Coverage down the toilet due to vacancy

10. January 2023 0

Insurance law – Homeowner’s insurance – Exclusions – Water damage – Interpretation of policy – Practice – Summary judgments

Morgan v. Co-operators General Insurance Co., [2022] O.J. No. 5674, 2022 ONSC 7254, Ontario Superior Court of Justice, December 21, 2022, MacNeil J.

The insured sought coverage for water damage to his townhouse under his home insurance policy. The insured first purchased the policy from the insurer in 2016, and renewed it annually. The policy included a vacancy exclusion, specifying that insurance was not provided for loss or damage caused by water escape or rupture after the dwelling had been vacant for more than five consecutive days. The exclusion also excluded any loss or damage if the dwelling was vacant for more than 30 consecutive days. “Vacant” was defined as: “regardless of the presence of personal property or furnishings, a dwelling is vacant, in the case of… an existing dwelling, when all residents have moved out with no intention of moving back in and another resident has not yet moved in”.

The insured began renting his townhouse in January 2019. The tenant moved out in October 2019 and the insured decided to sell the property. Renovations were carried out until November 4, 2019 when the property was listed for sale. On December 9, 2019, a water line leading to a toilet burst, causing damage.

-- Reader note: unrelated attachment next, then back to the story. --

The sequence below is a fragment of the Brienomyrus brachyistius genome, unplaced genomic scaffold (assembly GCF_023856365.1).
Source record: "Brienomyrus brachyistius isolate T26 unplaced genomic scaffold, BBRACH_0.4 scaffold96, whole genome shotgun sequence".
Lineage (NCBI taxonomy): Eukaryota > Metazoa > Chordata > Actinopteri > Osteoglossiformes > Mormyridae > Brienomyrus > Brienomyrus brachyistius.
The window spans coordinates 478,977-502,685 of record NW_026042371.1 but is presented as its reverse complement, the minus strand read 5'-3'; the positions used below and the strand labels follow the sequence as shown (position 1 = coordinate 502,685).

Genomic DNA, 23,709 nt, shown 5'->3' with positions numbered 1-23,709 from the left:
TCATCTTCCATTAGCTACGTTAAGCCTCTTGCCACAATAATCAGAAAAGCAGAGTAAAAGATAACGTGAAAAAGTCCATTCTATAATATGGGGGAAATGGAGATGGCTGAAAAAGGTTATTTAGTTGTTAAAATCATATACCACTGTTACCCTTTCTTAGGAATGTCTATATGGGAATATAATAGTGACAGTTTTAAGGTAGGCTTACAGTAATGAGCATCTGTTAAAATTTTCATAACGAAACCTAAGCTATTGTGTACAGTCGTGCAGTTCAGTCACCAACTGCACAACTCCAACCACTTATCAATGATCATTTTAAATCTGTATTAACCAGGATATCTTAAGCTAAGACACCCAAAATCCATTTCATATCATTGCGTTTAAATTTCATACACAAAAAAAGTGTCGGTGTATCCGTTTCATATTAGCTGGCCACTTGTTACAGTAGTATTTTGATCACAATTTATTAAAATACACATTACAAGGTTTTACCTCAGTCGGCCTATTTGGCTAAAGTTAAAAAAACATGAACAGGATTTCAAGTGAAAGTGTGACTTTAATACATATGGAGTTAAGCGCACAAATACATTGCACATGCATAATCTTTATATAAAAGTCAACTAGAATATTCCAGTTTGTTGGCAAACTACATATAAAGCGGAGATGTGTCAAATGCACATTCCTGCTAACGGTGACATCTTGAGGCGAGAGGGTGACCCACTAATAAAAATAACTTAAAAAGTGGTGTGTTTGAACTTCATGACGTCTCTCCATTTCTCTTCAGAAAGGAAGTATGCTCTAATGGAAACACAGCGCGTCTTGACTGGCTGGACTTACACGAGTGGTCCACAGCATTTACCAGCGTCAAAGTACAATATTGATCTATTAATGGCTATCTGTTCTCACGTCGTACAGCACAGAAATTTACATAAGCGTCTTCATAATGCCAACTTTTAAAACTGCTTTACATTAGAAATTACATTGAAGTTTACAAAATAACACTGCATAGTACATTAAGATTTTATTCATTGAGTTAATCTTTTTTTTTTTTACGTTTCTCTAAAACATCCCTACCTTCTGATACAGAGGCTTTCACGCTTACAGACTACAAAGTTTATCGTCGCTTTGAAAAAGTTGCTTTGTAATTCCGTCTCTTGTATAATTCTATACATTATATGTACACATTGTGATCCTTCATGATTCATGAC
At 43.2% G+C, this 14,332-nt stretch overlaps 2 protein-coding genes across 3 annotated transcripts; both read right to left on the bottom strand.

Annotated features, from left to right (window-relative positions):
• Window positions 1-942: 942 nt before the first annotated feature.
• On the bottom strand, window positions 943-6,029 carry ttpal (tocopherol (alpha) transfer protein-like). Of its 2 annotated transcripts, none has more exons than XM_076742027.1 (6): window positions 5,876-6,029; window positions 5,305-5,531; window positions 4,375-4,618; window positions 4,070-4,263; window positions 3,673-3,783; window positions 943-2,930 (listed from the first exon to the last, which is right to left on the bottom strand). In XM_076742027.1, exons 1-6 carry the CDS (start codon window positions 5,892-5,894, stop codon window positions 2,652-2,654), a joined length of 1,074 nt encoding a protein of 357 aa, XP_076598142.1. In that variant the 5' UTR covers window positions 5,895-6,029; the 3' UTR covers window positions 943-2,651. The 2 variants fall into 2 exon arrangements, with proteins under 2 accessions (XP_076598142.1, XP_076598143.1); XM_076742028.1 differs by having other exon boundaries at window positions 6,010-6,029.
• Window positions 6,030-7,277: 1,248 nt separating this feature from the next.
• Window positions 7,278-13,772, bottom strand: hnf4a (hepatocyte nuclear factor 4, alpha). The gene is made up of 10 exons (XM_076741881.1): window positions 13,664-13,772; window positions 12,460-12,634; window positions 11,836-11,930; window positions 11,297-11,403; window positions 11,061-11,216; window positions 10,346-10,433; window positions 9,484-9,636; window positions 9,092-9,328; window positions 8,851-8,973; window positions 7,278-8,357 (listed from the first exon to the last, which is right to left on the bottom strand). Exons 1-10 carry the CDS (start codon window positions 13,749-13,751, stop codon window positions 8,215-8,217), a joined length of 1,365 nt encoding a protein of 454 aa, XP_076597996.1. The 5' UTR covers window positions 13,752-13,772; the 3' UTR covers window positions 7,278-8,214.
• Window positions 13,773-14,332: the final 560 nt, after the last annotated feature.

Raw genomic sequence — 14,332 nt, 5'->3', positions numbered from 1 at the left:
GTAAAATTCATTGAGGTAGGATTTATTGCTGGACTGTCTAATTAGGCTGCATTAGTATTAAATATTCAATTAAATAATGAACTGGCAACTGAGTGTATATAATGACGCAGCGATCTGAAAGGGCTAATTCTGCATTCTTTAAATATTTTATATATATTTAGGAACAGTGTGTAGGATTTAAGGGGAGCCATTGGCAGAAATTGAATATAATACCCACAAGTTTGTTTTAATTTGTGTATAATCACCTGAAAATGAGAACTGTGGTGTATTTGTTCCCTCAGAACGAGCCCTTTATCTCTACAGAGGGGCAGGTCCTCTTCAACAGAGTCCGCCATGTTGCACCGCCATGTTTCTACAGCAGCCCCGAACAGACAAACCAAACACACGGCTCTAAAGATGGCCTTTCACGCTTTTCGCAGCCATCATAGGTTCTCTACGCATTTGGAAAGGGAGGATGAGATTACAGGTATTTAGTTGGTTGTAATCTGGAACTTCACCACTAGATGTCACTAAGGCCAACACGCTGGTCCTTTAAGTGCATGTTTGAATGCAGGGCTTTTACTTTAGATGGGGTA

The insured argued that it was inappropriate to summarily determine whether the vacancy exclusion clause applied, because the policy was ambiguous with respect to when coverage is provided if a dwelling is not fully vacant and unoccupied. The court disagreed, noting that the only conflict related to the parties’ legal interpretation of the insurance provisions. The term “vacant” was clearly defined in the policy, and the insured’s visits to the property during renovations did not serve to make the dwelling not “vacant”. As such, the vacancy exclusion clause applied, and there was no coverage for the loss.

This case was digested by Joe Antifaev, and first published in the LexisNexis® Harper Grey Insurance Law Netletter and the Harper Grey Insurance Law Newsletter. If you would like to discuss this case further, please contact Joe Antifaev at

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